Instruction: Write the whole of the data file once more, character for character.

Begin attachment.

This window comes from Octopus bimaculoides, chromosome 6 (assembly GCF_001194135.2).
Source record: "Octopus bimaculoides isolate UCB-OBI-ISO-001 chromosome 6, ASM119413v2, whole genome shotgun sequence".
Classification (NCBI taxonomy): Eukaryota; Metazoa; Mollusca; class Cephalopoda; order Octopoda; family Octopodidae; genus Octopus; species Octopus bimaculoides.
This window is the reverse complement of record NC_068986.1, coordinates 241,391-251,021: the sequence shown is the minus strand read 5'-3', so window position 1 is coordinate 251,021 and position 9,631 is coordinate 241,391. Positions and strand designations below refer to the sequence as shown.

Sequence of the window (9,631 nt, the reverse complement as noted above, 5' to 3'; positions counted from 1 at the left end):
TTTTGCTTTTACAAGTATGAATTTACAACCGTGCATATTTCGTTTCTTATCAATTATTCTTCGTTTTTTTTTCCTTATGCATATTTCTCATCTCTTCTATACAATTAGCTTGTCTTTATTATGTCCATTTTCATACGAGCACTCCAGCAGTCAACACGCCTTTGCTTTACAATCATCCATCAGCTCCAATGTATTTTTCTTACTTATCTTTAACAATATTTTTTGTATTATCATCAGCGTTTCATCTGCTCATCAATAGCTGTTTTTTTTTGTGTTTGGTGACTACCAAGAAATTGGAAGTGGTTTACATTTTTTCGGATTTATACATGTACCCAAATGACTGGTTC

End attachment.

This window comes from Octopus bimaculoides, chromosome 6 (assembly GCF_001194135.2).
Source record: "Octopus bimaculoides isolate UCB-OBI-ISO-001 chromosome 6, ASM119413v2, whole genome shotgun sequence".
Classification (NCBI taxonomy): Eukaryota; Metazoa; Mollusca; class Cephalopoda; order Octopoda; family Octopodidae; genus Octopus; species Octopus bimaculoides.
This window is the reverse complement of record NC_068986.1, coordinates 241,391-251,021: the sequence shown is the minus strand read 5'-3', so window position 1 is coordinate 251,021 and position 9,631 is coordinate 241,391. Positions and strand designations below refer to the sequence as shown.

Sequence of the window (9,631 nt, the reverse complement as noted above, 5' to 3'; positions counted from 1 at the left end):
TTTTGCTTTTACAAGTATGAATTTACAACCGTGCATATTTCGTTTCTTATCAATTATTCTTCGTTTTTTTTTCCTTATGCATATTTCTCATCTCTTCTATACAATTAGCTTGTCTTTATTATGTCCATTTTCATACGAGCACTCCAGCAGTCAACACGCCTTTGCTTTACAATCATCCATCAGCTCCAATGTATTTTTCTTACTTATCTTTAACAATATTTTTTGTATTATCATCAGCGTTTCATCTGCTCATCAATAGCTGTTTTTTTTTGTGTTTGGTGACTACCAAGAAATTGGAAGTGGTTTACATTTTTTCGGATTTATACATGTACCCAAATGACTGGTTC